The other day, my four yr old daughter, in her true fashion, said this to me while I was driving, “Momma, can I say shit?”. Now she knows damn well she cannot say shit but she is smart enough to know if she forms it in a question, she may just get away with saying this fantastically naughty word.
This isn’t the first time she has tried this tactic because my sassy four year old loves to cuss. A habit she unfortunately inherited from her Momma. I’m better than I used to be but the occasional expletive always slips out when my “don’t miss a beat” daughter is around or I naively think she is not listening. I may be sending her to college or paying for her future therapy with a swear jar.
In that moment in the truck, during the middle of the day, I recognized the opportunity to teach my daughter a lesson in the power of words. In my true fashion, I instructed her to shout out every cuss word she knew. Ass, shit, hell, dammit–if she knew it I let her say it, and more than once. When she was all done and composed her laughter and disbelief at what just happened, I asked her how she felt. She replied, “Good!”. I believed her too because I felt good listening to her laugh like that. I told her that for the most part, that’s why adults say those words. However, they are considered “naughty” words, especially for kids, and she should try not to say them.
Then I asked her to say the words stupid, ugly, fat, dumb, hate and maybe a few more I’m forgetting. She said them at least twice each. I asked her how she felt. Her response was “Not good”. Exactly. I told her that those words are the real bad words because they hurt people. She is a very sensitive child by nature and like me, she connects way more with building people up then tearing them down.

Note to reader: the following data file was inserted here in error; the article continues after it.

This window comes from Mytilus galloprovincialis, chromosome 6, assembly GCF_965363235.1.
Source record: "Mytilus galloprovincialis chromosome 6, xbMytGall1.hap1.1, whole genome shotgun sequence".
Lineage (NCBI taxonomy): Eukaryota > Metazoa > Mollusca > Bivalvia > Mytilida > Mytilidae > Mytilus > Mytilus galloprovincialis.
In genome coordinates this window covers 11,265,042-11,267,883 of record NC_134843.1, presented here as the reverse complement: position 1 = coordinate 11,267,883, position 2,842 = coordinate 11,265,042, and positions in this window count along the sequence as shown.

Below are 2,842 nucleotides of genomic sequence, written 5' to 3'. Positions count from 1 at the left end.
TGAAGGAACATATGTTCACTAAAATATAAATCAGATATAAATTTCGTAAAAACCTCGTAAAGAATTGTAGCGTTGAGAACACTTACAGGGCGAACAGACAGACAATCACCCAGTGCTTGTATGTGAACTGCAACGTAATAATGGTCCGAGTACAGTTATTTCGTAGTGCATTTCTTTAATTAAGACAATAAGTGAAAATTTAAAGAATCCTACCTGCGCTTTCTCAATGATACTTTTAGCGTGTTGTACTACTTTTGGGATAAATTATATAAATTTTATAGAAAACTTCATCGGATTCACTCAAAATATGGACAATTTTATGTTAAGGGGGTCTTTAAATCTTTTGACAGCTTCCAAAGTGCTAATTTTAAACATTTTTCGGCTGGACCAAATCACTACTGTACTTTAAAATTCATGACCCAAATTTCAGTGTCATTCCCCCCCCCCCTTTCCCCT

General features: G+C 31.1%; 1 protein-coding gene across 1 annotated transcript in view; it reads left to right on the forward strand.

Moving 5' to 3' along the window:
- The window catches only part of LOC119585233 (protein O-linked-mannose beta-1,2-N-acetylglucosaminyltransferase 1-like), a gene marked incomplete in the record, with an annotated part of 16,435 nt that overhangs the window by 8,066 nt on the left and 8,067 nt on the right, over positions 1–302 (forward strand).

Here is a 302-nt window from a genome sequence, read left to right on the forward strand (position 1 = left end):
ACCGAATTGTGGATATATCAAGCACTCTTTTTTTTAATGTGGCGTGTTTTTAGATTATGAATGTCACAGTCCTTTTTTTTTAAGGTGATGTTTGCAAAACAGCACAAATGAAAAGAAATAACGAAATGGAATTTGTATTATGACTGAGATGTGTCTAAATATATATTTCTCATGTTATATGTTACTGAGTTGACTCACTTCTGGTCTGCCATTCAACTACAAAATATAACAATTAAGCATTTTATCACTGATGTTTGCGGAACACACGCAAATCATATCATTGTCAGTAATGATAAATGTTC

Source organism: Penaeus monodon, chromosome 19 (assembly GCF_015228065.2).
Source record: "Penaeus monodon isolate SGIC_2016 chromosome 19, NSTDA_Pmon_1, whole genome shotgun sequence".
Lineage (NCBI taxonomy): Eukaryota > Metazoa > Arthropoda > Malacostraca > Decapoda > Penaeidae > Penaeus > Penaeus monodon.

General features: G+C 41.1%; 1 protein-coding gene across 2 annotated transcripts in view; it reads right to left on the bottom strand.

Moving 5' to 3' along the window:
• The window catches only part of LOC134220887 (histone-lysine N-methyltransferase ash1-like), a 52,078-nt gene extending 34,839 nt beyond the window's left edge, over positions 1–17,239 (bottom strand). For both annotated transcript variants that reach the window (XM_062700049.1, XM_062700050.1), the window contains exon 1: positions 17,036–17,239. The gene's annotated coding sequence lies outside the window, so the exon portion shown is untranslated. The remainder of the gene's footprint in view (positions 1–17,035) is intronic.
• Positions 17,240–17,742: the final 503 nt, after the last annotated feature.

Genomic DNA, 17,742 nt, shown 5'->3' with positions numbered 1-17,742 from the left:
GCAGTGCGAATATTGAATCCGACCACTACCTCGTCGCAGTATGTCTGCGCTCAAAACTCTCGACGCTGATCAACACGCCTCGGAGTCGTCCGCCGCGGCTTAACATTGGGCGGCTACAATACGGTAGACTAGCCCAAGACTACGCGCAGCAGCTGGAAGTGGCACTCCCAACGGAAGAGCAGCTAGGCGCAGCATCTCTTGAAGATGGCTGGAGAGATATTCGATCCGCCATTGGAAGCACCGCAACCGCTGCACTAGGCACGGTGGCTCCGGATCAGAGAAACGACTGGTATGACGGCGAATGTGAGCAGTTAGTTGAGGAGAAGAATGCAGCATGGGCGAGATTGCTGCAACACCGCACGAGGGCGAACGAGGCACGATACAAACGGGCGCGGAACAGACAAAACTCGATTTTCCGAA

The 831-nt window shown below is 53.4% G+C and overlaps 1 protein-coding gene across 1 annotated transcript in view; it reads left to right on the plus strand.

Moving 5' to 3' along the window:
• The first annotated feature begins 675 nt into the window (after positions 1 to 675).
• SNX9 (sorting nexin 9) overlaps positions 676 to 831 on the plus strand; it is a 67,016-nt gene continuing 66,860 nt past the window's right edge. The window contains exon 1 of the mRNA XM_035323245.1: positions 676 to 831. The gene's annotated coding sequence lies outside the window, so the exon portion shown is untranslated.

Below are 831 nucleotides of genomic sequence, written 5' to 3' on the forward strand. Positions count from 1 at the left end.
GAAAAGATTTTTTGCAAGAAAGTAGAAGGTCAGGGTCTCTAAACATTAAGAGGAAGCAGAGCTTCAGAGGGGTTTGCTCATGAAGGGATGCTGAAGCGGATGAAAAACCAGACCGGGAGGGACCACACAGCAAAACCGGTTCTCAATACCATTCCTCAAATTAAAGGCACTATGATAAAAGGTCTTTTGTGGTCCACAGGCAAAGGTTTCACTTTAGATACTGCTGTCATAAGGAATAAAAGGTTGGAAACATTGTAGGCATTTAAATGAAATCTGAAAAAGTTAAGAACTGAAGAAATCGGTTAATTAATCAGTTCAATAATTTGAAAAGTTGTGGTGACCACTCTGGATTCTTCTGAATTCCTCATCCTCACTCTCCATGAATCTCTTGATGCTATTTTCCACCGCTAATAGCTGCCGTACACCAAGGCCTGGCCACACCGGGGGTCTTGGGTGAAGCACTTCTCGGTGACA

I could see her big, brown eyes in the rearview mirror, digesting what I said to her. She asked me if she was allowed to say those words. I told her they are not cuss words but they are very hurtful so, no she couldn’t and shouldn’t say them. Part of me wanted to dig deeper and open up a previous conversation about bullying, but I didn’t. I knew the seed was planted.
From this, I took two things:
1. I really hope my sassy little girl doesn’t decide to teach her friends the difference between cuss words and hurtful words. If this happens, I am apologizing to parents in advance. It was taught out of love, I promise.
2. I just hope that other parents, in their own way, teach this lesson. Speaking from experience, words don’t leave bruises on your skin but instead scars on your heart and spirit. So please, pay less attentions to the f bombs and more to what you are saying when you think your kids aren’t listening.
Do you have remember a time when your child threw out a cuss word or two? Did you discipline him/her, laugh or ignore it? Anyone else feel that Hate is a much uglier word than Shit??